Every October, when leaves turn gold and crisp autumn breezes begin to blow, Steve Brown becomes a voyeur.
He sneaks around, camera in hand, seeking to photograph the most intimate moments between unsuspecting couples. When the light is right and hormones start raging, he snaps on a telephoto lens and starts tripping his camera's shutter.
Fortunately for human society, the only "victims" of Brown's boudoir intrusions are fish.
"I've been fascinated by brook trout for about 10 years now," said Brown, an Elkins-area resident who owns a master's degree in fisheries biology. "I used to fly fish a lot for brown and rainbow trout, but gradually switched over to fishing for brookies. They were so gosh-darn beautiful, I felt I needed to do something more with them than just to catch them and put them back into the water."
Armed with a simple point-and-shoot digital camera, Brown began photographing the trout he caught. One of those images, a photo of a brook trout in its vivid spawning colors, triggered Brown's headlong plunge into nature photography.
"I entered one of my photos into the 2004 Mountain State Forest Festival photography contest, and it won," he said. "A lot of folks saw the image and liked it. Winning the competition encouraged me to get more serious about photography."
Brown had dabbled in photography since his days as a graduate student at Colorado State University, but grew frustrated by what he calls "film photography's tough learning curve."
"When you shoot film, there's a long 'feedback loop' between when you trip the shutter and when you see the results. I found it difficult to learn and get better. But then digital photography came along and the feedback loop became instantaneous. With a digital camera, I was able to immediately see what I'd done right and what I'd done wrong. My learning curve really accelerated."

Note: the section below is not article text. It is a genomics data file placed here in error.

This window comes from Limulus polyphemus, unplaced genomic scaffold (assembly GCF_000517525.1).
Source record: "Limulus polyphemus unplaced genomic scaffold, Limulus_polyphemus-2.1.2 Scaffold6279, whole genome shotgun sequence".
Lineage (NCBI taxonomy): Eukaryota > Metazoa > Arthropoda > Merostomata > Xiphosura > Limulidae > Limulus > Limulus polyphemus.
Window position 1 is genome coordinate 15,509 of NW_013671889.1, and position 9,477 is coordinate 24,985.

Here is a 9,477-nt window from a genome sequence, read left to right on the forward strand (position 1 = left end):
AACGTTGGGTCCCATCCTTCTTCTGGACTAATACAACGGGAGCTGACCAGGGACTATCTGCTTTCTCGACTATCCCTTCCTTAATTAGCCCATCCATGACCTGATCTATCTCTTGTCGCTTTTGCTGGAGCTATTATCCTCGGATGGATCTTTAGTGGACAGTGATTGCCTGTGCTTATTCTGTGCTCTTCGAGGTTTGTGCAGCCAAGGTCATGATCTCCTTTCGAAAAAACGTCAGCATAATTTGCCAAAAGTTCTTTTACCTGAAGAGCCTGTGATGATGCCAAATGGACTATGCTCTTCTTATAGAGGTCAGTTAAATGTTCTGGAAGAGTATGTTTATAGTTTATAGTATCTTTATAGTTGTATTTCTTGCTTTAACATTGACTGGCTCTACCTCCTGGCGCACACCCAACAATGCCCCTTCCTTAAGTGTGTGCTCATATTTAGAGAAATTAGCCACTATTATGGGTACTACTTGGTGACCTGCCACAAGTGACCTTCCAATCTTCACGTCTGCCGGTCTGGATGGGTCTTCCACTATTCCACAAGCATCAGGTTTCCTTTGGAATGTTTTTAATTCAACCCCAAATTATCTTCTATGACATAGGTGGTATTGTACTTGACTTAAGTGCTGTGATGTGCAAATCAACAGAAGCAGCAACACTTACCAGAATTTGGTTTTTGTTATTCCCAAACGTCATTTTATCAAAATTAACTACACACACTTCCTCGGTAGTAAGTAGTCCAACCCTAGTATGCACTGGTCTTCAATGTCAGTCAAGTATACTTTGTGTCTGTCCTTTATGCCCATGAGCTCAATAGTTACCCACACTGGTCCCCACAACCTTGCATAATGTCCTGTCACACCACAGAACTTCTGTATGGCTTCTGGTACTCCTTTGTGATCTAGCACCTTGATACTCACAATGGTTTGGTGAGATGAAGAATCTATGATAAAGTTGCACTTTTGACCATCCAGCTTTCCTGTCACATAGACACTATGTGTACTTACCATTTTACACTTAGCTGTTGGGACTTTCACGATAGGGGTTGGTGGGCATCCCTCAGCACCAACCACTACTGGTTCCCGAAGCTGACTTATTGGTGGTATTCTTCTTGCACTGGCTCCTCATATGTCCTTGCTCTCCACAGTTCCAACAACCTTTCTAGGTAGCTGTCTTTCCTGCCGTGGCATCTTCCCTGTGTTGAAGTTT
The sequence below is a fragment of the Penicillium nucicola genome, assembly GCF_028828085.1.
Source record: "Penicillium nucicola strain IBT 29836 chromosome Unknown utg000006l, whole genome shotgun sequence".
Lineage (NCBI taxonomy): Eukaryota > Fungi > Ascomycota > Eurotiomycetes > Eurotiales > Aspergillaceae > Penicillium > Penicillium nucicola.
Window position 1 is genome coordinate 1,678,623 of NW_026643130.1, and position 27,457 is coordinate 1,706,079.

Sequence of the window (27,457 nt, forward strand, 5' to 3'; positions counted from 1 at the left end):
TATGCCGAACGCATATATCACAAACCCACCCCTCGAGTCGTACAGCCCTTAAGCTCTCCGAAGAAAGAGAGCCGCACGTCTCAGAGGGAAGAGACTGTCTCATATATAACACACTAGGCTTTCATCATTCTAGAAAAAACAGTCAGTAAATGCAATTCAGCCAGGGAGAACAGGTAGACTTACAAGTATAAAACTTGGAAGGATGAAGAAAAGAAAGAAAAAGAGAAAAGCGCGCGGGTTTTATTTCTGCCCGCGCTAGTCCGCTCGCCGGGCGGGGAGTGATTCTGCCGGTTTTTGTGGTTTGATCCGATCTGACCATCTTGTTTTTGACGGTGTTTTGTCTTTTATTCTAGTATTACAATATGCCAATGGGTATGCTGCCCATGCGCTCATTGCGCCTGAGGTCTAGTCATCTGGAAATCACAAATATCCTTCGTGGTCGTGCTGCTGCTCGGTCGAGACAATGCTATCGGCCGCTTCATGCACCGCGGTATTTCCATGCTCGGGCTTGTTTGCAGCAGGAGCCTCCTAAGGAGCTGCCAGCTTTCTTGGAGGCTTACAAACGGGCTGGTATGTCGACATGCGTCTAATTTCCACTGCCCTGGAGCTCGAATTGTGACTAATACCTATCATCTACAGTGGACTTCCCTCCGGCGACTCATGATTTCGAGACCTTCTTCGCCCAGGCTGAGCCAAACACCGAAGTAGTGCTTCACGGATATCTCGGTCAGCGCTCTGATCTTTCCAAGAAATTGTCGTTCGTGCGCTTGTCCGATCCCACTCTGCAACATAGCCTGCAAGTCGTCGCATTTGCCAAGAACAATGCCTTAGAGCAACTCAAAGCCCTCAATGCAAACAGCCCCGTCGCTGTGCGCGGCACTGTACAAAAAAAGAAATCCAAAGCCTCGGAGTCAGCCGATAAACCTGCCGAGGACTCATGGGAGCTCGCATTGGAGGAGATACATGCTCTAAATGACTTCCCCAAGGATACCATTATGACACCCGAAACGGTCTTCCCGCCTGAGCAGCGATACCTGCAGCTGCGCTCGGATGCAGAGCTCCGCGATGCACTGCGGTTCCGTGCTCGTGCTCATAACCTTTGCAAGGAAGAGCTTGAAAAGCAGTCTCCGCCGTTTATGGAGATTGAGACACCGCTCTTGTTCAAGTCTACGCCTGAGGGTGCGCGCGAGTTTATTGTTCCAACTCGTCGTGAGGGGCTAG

The point-and-shoot camera's relatively wide-angle lens restricted Brown to shots of trout nestled in landing nets, lying on streamside rocks or gently cradled in fishing partners' hands. But when Brown acquired a digital camera that would accept telephoto lenses, he acquired the ability to peer into the brook trout's watery world.
"On one of my favorite streams, a well-worn walking path parallels the creek and provides a great vantage point for peering down into the pools. I found that if I laid on the path and used a long telephoto lens, I could get frame-filling shots of trout going about their daily activities," Brown said.
"In the fall, when the water is generally very low and very clear, brookies are relatively easy to see. Their white-edged fins make them stand out from the background, and the orange on their bellies makes them very photogenic."
Fall also happens to be when brook trout spawn. In the weeks before spawning activity peaks, the richly hued little fish grow spectacularly beautiful. The blue and red spots on their flanks deepen in hue, and their bellies turn bright orange.